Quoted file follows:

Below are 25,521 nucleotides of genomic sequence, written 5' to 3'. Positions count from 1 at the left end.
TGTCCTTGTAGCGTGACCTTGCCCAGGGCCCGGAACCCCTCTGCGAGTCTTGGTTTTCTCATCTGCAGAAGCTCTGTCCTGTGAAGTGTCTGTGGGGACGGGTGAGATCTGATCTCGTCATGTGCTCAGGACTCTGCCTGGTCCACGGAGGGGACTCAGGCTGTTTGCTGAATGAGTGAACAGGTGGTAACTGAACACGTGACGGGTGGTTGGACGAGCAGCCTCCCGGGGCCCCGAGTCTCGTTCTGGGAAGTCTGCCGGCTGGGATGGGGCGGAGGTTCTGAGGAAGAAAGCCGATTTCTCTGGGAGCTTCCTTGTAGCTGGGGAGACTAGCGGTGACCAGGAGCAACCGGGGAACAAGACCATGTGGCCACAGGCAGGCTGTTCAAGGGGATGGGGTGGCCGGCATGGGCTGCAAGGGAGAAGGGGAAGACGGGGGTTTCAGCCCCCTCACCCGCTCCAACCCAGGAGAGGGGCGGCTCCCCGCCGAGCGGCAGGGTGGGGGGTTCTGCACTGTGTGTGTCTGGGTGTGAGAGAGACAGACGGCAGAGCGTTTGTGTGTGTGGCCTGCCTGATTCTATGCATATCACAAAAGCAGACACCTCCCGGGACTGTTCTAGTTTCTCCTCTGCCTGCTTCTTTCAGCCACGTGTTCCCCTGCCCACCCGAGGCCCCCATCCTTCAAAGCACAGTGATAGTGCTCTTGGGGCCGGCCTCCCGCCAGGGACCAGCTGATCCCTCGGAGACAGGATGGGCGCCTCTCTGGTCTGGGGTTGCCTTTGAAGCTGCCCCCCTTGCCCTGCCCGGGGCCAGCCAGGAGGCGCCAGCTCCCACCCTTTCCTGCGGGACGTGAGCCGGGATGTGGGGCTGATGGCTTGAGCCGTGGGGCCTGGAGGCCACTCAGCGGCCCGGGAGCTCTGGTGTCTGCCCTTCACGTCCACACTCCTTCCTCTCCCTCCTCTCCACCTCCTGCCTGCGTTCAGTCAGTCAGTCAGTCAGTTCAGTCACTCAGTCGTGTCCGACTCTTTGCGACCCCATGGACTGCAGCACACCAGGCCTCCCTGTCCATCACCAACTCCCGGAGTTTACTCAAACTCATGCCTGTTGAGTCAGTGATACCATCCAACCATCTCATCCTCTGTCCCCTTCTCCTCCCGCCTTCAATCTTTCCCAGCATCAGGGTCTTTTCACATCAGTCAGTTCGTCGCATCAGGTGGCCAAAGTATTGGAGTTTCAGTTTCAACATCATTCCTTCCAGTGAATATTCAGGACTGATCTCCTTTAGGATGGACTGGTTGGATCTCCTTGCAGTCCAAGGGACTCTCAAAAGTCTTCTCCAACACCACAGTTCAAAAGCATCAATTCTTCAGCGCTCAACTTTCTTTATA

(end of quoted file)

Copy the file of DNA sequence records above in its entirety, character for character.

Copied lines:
Below are 25,521 nucleotides of genomic sequence, written 5' to 3'. Positions count from 1 at the left end.
TGTCCTTGTAGCGTGACCTTGCCCAGGGCCCGGAACCCCTCTGCGAGTCTTGGTTTTCTCATCTGCAGAAGCTCTGTCCTGTGAAGTGTCTGTGGGGACGGGTGAGATCTGATCTCGTCATGTGCTCAGGACTCTGCCTGGTCCACGGAGGGGACTCAGGCTGTTTGCTGAATGAGTGAACAGGTGGTAACTGAACACGTGACGGGTGGTTGGACGAGCAGCCTCCCGGGGCCCCGAGTCTCGTTCTGGGAAGTCTGCCGGCTGGGATGGGGCGGAGGTTCTGAGGAAGAAAGCCGATTTCTCTGGGAGCTTCCTTGTAGCTGGGGAGACTAGCGGTGACCAGGAGCAACCGGGGAACAAGACCATGTGGCCACAGGCAGGCTGTTCAAGGGGATGGGGTGGCCGGCATGGGCTGCAAGGGAGAAGGGGAAGACGGGGGTTTCAGCCCCCTCACCCGCTCCAACCCAGGAGAGGGGCGGCTCCCCGCCGAGCGGCAGGGTGGGGGGTTCTGCACTGTGTGTGTCTGGGTGTGAGAGAGACAGACGGCAGAGCGTTTGTGTGTGTGGCCTGCCTGATTCTATGCATATCACAAAAGCAGACACCTCCCGGGACTGTTCTAGTTTCTCCTCTGCCTGCTTCTTTCAGCCACGTGTTCCCCTGCCCACCCGAGGCCCCCATCCTTCAAAGCACAGTGATAGTGCTCTTGGGGCCGGCCTCCCGCCAGGGACCAGCTGATCCCTCGGAGACAGGATGGGCGCCTCTCTGGTCTGGGGTTGCCTTTGAAGCTGCCCCCCTTGCCCTGCCCGGGGCCAGCCAGGAGGCGCCAGCTCCCACCCTTTCCTGCGGGACGTGAGCCGGGATGTGGGGCTGATGGCTTGAGCCGTGGGGCCTGGAGGCCACTCAGCGGCCCGGGAGCTCTGGTGTCTGCCCTTCACGTCCACACTCCTTCCTCTCCCTCCTCTCCACCTCCTGCCTGCGTTCAGTCAGTCAGTCAGTCAGTTCAGTCACTCAGTCGTGTCCGACTCTTTGCGACCCCATGGACTGCAGCACACCAGGCCTCCCTGTCCATCACCAACTCCCGGAGTTTACTCAAACTCATGCCTGTTGAGTCAGTGATACCATCCAACCATCTCATCCTCTGTCCCCTTCTCCTCCCGCCTTCAATCTTTCCCAGCATCAGGGTCTTTTCACATCAGTCAGTTCGTCGCATCAGGTGGCCAAAGTATTGGAGTTTCAGTTTCAACATCATTCCTTCCAGTGAATATTCAGGACTGATCTCCTTTAGGATGGACTGGTTGGATCTCCTTGCAGTCCAAGGGACTCTCAAAAGTCTTCTCCAACACCACAGTTCAAAAGCATCAATTCTTCAGCGCTCAACTTTCTTTATA